Two dubious experiences at the weekend – first, the BBC’s Terror! Robespierre and the French revolution (classy exclamation mark there). This featured plenty of re-enactment (my absolute worst thing), with an inappropriately chiselled and actorly Robespierre, and Simon Schama making lots of spurious comparisons between the Terror and the Chinese cultural revolution, the Russian revolution, and Hitler. And probably just about any other historical atrocity that came to mind, if he’d been given the space. I wouldn’t mind that – the talking heads were quite interestingly balanced, with Slavoj Žižek declaring that ‘A revolution without violence is like beer without alcohol, or coffee without caffeine’, and the wonderful Hilary Mantel giving a humanist view of Robespierre as a man overwhelmed by events and the purity of his moral aims.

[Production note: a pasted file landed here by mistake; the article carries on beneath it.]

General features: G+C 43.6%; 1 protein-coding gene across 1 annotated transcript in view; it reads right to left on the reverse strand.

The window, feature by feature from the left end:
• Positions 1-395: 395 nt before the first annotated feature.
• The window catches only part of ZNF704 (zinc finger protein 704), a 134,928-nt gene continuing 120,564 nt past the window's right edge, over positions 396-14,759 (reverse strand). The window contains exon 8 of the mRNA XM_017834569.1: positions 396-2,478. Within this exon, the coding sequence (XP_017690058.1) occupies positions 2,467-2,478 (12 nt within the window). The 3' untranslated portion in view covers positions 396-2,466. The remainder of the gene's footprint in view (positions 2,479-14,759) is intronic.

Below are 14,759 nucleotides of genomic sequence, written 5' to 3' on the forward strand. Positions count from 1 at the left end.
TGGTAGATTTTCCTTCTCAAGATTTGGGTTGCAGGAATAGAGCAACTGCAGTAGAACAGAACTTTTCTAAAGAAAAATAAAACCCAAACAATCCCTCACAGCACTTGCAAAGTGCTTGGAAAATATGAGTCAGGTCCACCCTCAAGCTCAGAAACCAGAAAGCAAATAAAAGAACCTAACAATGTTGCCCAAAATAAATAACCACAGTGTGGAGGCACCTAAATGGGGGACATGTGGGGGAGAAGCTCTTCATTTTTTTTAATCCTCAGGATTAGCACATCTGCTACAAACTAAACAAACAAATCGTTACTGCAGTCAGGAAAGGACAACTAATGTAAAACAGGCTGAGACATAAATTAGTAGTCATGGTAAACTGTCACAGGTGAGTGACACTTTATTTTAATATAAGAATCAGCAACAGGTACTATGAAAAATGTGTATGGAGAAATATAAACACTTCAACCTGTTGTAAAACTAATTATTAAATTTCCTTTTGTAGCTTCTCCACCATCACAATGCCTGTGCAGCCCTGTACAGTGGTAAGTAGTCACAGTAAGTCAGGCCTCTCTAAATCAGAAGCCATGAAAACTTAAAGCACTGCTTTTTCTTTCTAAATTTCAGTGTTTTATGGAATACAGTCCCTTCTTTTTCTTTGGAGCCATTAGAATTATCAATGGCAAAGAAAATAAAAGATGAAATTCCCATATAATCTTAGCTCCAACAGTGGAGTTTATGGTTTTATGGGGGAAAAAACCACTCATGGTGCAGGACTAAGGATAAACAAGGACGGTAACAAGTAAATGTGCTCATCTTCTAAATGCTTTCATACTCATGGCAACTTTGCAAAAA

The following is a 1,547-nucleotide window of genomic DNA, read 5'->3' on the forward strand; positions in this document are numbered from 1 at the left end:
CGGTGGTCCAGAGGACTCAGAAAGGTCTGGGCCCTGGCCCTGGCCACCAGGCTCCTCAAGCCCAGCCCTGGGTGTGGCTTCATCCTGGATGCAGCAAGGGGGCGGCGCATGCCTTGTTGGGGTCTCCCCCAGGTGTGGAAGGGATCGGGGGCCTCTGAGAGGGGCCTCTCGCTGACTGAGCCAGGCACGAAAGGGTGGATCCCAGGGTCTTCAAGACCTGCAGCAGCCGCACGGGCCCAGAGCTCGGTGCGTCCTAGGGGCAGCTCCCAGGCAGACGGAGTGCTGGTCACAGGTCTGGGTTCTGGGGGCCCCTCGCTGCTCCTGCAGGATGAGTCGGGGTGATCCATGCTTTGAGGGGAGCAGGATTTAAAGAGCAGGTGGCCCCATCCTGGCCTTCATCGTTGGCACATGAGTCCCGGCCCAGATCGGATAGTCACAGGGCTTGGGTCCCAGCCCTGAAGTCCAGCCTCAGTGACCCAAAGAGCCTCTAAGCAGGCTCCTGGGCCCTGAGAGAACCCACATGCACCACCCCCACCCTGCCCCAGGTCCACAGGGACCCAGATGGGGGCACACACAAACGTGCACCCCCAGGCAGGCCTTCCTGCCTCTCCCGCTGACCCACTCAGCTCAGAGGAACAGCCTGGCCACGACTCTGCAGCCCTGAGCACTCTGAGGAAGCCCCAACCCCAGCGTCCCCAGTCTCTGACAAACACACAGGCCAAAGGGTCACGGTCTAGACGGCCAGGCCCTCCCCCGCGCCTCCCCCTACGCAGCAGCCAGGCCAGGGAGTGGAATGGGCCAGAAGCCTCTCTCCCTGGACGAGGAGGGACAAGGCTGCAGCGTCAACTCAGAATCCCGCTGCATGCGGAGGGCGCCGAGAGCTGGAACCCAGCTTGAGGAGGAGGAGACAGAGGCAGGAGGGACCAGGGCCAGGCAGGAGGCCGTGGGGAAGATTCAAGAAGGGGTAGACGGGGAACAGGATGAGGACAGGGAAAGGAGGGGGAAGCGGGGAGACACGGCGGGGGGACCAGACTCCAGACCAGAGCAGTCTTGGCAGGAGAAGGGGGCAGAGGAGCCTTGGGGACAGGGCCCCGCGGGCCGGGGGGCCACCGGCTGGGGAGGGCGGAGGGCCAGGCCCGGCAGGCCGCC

But interspersed with the footage taken from 1930s films about the revolution they also showed scenes from the Khmer Rouge revolution, the Iranian revolution, even the recent protests in Iran. This ‘all revolutions are created equal, violence can never be justified, revolutionaries are inevitably corrupted by power’ liberal orthodoxy is utterly boring and completely stifles any kind of interesting analysis of the historical meaning of the French revolution and the Terror, or indeed of any kind of revolution. The nadir of taste came when they read out the names of the Girondist faction (in the accepted style of TV-memorial: solemn music, pictures of the executed fading slowly in and out of view) and at the end segued into a list of the old Bolsheviks executed by Stalin: Zinoviev, Kamenev, etc. Look! All revolutions are the same! They all finish the same way! Everyone ends up dead! So don’t even think about it, kids.